Fishbane-artistic imagination

I am reading Micheal Fishbane’s Sacred Attunement.

The other day I mentioned that the word “attunement” seems to have some link to Martin Heidegger.  There are Christian theologians that I respect (Karl Rahner for one) who use Heidegger.  I understand that Heidegger’s analysis of subjective time has become indispensable for philosophy.  Still, Heidegger’s support of National Socialism calls his judgment into question.   And I was particularly concerned about the use of Heidegger in a Jewish theology.

I am less concerned now, having read a few chapters of Fishbane.  His roots are in German philosophy.  But I think the name that would be most important as background for Fishbane is that of Hermann Cohen.  Cohen was a nineteenth century professor at Marburg.  He was the first Jew to hold a professorship in Germany.  He launched a kind of neo-Kantianism called the Marburg School.  I have a little familiarity with him through the work of his student, Ernst Cassirer.

I recognize from Cassirer the points that Fishbane makes about how the chaotic sensations of light, sound, hardness, softness, hunger and so on get turned into order through the symbolic system of language.

The point for Fishbane is that paying attention to the natural world that presents itself to us with reflection, thoughtfulness, and wonder is part of our care for ourselves.  It is natural.

Certain events pull us out of our tendency to see the world as ordinary and orderly. Natural events like floods and earthquakes are examples.   Life cycle events that impinge on routine like births and deaths are also such charged moments.  Communal experiences of evil–I believe he is thinking of the Holocaust–are also in this category.  What these moments do is challenge us and awaken us to “primordial forces underlying experience”.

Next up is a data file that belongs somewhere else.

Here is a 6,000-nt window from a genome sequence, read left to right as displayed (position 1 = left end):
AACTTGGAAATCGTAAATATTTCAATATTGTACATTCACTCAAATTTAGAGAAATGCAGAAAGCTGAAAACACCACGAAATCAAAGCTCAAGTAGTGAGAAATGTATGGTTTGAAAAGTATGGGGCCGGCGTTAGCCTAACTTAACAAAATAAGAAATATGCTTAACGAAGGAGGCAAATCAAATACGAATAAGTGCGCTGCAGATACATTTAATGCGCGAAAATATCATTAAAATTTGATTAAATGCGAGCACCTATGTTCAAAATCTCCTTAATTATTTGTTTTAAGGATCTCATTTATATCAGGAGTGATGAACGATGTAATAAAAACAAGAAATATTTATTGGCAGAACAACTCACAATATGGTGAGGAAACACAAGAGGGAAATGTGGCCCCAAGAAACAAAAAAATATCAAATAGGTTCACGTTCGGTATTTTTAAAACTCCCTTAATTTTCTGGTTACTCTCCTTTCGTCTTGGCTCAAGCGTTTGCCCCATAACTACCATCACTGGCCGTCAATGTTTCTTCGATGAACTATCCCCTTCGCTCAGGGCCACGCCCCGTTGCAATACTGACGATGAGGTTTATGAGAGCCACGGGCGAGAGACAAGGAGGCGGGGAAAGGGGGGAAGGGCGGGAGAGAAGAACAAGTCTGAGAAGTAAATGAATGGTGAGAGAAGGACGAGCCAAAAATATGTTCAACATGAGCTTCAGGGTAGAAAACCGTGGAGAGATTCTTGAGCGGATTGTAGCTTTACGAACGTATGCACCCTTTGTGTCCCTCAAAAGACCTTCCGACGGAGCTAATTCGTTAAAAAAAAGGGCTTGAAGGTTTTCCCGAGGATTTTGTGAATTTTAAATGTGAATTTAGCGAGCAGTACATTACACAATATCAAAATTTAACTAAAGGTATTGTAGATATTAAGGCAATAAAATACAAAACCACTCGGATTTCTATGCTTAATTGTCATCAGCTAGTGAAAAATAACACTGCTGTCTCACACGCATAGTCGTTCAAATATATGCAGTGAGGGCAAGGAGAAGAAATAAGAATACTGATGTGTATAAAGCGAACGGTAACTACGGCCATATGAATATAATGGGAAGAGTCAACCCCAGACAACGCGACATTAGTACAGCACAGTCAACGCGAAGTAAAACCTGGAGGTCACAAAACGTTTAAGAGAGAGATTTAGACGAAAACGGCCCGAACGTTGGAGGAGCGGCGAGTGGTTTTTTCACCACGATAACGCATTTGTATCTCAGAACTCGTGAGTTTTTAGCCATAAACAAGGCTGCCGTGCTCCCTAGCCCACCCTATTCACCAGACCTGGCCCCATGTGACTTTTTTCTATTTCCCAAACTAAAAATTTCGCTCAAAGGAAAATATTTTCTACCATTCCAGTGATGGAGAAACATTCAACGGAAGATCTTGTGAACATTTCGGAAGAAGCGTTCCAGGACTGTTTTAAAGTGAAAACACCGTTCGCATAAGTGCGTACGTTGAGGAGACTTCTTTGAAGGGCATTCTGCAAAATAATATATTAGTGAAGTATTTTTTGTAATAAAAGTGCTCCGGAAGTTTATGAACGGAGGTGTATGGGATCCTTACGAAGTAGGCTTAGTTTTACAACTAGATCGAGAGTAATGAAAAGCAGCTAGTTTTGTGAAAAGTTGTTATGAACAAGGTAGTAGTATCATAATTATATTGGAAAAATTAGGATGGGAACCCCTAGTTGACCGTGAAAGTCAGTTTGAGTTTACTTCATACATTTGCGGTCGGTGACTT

Reflection on these moments has produced cultural classics like the great myths.  He uses the Babylonian creation story and the Iliad as examples.  They are prefigurations of theology.

He then points the artistic or aesthetic imagination as engaging in this same work of pulling back the veil on ordinary life to reveal the depths that underlie it.

About painting he says:

 “The painter reformulates something of the great vastness of existence by descending into its inchoate possibilities; and in the making of images and emblems the artist responds to the vitality of Being. . . .  And when fortunate, at such moments we may also be given to perceive something more–a trace of the elemental inhering in things, in forms of matter before matter took form.”

When he talks about music he reflects on the difference between music and ordinary sound.  Music is non-discursive.  It make a kind of sense that transcends words.  And it trains us to “a patient attunement to the hearable”  I think he means that there is a reality in the world that we often pay no attention to, but music challenges us to listen for “something more”.

Then he talks about poetry.  We hear the flow of many words all the time. We may tune them out. But poetry jars us with the potential of language to reveal.  It transports us into a zone where language does not just convey information, but is a creative event itself.

Thus the classic myths prefigure theology, but so do creative acts of painting, music, and poetry.  They give testimony to the deeper realities of life that we are not always attuned to.

But they only prefigure theology.  They are not theology.  So Fishbane has arrived at the point where he can move on to theology itself.


About theoutwardquest

I have many interests, but will blog mostly about what I read in the fields of Bible and religion.
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